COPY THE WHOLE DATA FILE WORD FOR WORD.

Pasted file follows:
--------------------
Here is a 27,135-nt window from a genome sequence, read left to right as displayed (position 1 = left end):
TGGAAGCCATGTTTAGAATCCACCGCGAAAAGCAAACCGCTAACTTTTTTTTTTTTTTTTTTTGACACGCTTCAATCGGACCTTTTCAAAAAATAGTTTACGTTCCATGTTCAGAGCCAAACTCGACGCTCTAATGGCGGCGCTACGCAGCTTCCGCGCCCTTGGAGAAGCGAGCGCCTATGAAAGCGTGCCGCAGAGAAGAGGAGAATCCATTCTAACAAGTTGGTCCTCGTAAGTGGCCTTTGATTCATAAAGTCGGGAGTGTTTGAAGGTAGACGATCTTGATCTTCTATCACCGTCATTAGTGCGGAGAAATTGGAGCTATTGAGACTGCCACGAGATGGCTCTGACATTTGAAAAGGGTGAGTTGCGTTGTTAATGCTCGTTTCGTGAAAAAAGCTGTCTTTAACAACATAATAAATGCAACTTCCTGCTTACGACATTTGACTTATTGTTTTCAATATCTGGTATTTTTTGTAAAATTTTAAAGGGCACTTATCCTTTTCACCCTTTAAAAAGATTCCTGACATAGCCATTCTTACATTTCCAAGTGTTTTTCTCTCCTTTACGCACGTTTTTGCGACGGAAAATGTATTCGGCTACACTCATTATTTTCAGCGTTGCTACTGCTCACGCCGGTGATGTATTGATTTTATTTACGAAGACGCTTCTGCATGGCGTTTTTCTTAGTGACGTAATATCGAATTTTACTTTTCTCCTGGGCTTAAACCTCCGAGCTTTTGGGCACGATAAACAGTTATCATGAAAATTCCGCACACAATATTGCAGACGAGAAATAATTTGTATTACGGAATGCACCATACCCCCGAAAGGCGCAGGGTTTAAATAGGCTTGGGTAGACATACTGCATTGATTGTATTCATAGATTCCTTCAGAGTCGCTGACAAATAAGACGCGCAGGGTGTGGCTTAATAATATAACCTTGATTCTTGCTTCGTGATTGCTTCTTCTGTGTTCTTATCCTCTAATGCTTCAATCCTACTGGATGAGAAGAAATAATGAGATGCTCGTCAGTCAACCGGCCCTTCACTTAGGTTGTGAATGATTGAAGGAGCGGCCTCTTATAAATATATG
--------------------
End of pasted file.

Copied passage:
Here is a 27,135-nt window from a genome sequence, read left to right as displayed (position 1 = left end):
TGGAAGCCATGTTTAGAATCCACCGCGAAAAGCAAACCGCTAACTTTTTTTTTTTTTTTTTTTGACACGCTTCAATCGGACCTTTTCAAAAAATAGTTTACGTTCCATGTTCAGAGCCAAACTCGACGCTCTAATGGCGGCGCTACGCAGCTTCCGCGCCCTTGGAGAAGCGAGCGCCTATGAAAGCGTGCCGCAGAGAAGAGGAGAATCCATTCTAACAAGTTGGTCCTCGTAAGTGGCCTTTGATTCATAAAGTCGGGAGTGTTTGAAGGTAGACGATCTTGATCTTCTATCACCGTCATTAGTGCGGAGAAATTGGAGCTATTGAGACTGCCACGAGATGGCTCTGACATTTGAAAAGGGTGAGTTGCGTTGTTAATGCTCGTTTCGTGAAAAAAGCTGTCTTTAACAACATAATAAATGCAACTTCCTGCTTACGACATTTGACTTATTGTTTTCAATATCTGGTATTTTTTGTAAAATTTTAAAGGGCACTTATCCTTTTCACCCTTTAAAAAGATTCCTGACATAGCCATTCTTACATTTCCAAGTGTTTTTCTCTCCTTTACGCACGTTTTTGCGACGGAAAATGTATTCGGCTACACTCATTATTTTCAGCGTTGCTACTGCTCACGCCGGTGATGTATTGATTTTATTTACGAAGACGCTTCTGCATGGCGTTTTTCTTAGTGACGTAATATCGAATTTTACTTTTCTCCTGGGCTTAAACCTCCGAGCTTTTGGGCACGATAAACAGTTATCATGAAAATTCCGCACACAATATTGCAGACGAGAAATAATTTGTATTACGGAATGCACCATACCCCCGAAAGGCGCAGGGTTTAAATAGGCTTGGGTAGACATACTGCATTGATTGTATTCATAGATTCCTTCAGAGTCGCTGACAAATAAGACGCGCAGGGTGTGGCTTAATAATATAACCTTGATTCTTGCTTCGTGATTGCTTCTTCTGTGTTCTTATCCTCTAATGCTTCAATCCTACTGGATGAGAAGAAATAATGAGATGCTCGTCAGTCAACCGGCCCTTCACTTAGGTTGTGAATGATTGAAGGAGCGGCCTCTTATAAATATATG